Matt Yglesias a couple of days ago. It’s worth repeating.
Michael Cohen writes:
If Israel dismantled all its settlements tomorrow, Hamas would not turn around and renounce violence; but if Hamas were to recognize Israel the path to reconciliation would be far easier to achieve.
This is totally true. But consider this proposition:
If Hamas were to recognize Israel tomorrow tomorrow, Israel would not turn around and renounce settlements; but if Israel were to dismantle all settlements the path to reconciliation would be far easier to achieve.
That’s also true. But by arbitrarily shifting the standard, so that Israeli actions are judged according to whether or not they would magically cause the other side to become reasonable, whereas Palestinians are merely asked whether or not making unilateral concessions would in some sense make reconciliation easier to achieve, Cohen has managed to put a heavily pro-Israel spin on the banal observation that both sides could do more to improve the situation but that achieving real peace requires steps on both sides.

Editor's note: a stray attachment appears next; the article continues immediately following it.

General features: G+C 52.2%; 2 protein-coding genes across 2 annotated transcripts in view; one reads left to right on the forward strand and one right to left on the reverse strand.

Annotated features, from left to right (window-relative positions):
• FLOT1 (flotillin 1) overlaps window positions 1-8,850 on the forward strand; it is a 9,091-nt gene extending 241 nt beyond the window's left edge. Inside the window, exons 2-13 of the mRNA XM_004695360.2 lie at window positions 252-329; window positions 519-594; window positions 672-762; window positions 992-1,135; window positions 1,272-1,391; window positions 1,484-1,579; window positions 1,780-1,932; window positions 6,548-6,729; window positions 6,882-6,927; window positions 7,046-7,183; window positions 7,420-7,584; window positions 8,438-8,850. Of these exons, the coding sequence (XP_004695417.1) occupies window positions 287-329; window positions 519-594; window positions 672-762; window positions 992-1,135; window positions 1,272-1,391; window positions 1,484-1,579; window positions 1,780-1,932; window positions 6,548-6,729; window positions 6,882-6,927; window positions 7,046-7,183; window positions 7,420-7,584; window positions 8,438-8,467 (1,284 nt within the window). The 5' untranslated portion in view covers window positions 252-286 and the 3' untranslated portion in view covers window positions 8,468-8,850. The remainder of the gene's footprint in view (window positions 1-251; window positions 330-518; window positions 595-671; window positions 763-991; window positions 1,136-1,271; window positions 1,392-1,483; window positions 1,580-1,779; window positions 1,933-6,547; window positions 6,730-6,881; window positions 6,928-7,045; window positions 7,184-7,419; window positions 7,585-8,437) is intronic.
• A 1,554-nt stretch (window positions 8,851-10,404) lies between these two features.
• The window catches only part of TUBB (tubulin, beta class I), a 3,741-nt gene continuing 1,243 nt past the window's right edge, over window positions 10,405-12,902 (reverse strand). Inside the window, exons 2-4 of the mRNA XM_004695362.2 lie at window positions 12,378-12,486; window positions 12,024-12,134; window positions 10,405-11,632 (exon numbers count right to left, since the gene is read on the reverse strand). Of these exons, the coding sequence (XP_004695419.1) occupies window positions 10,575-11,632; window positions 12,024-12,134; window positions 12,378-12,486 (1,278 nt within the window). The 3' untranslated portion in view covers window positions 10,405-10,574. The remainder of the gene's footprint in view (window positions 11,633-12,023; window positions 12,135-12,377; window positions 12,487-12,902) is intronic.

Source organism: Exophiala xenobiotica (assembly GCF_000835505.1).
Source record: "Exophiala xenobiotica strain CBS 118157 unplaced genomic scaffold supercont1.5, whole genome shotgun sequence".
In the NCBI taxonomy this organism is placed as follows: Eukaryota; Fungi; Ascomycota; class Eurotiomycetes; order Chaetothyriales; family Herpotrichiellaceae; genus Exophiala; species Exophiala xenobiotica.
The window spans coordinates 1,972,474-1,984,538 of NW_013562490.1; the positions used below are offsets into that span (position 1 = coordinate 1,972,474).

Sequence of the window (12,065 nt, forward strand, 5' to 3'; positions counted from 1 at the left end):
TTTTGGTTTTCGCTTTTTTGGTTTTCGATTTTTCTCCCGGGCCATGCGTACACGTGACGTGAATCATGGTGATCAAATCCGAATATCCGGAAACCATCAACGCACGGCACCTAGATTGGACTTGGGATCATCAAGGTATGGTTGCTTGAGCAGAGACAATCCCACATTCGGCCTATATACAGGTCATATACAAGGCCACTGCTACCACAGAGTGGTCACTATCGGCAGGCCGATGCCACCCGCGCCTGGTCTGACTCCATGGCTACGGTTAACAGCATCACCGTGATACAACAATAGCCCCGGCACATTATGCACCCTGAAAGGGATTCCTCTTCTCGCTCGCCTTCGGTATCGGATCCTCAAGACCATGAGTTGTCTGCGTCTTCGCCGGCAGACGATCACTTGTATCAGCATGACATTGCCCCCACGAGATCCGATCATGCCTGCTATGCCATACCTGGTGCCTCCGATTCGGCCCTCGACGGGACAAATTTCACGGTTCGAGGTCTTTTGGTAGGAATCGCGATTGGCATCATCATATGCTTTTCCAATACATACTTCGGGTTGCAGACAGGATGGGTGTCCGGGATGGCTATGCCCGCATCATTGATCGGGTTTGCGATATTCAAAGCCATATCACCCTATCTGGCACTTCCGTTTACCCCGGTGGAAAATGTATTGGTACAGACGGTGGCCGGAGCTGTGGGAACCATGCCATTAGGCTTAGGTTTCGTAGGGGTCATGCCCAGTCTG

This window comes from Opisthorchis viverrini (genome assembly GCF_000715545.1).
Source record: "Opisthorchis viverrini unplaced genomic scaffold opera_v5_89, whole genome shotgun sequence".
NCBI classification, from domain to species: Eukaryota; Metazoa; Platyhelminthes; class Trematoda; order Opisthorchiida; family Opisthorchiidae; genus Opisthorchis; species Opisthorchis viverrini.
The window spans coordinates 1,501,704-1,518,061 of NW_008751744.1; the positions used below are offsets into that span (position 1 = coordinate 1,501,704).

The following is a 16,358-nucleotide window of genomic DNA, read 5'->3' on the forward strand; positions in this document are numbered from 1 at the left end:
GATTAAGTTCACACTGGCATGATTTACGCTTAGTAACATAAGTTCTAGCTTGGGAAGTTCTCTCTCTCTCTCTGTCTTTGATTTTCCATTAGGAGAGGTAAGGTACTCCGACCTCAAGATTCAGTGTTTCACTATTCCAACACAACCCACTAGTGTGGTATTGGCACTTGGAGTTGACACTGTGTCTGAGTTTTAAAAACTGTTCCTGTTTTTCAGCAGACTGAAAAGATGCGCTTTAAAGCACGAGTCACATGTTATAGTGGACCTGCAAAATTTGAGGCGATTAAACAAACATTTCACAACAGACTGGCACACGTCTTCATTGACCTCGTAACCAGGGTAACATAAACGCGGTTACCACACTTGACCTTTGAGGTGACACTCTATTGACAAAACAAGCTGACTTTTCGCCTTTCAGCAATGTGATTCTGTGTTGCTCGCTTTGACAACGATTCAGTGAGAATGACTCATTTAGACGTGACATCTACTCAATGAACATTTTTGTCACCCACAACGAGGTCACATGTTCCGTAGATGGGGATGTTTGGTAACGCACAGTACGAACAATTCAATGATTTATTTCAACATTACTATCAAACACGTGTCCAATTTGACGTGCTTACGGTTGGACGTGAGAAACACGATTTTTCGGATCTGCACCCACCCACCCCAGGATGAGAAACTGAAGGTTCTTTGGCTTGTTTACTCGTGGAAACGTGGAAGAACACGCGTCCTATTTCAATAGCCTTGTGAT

Meanwhile, of course, there’s still such a thing as ethics and so forth. Vaguely pointing rockets at civilian areas and hoping they kill as many people as possible is wrong, completely independently of whether or not Israel is also doing things that are wrong. I think that’s a point that’s pretty well-appreciated in the American conversation on this. But by the same token, Israeli actions that are wrong are wrong independent of whether or not Hamas is launching rockets.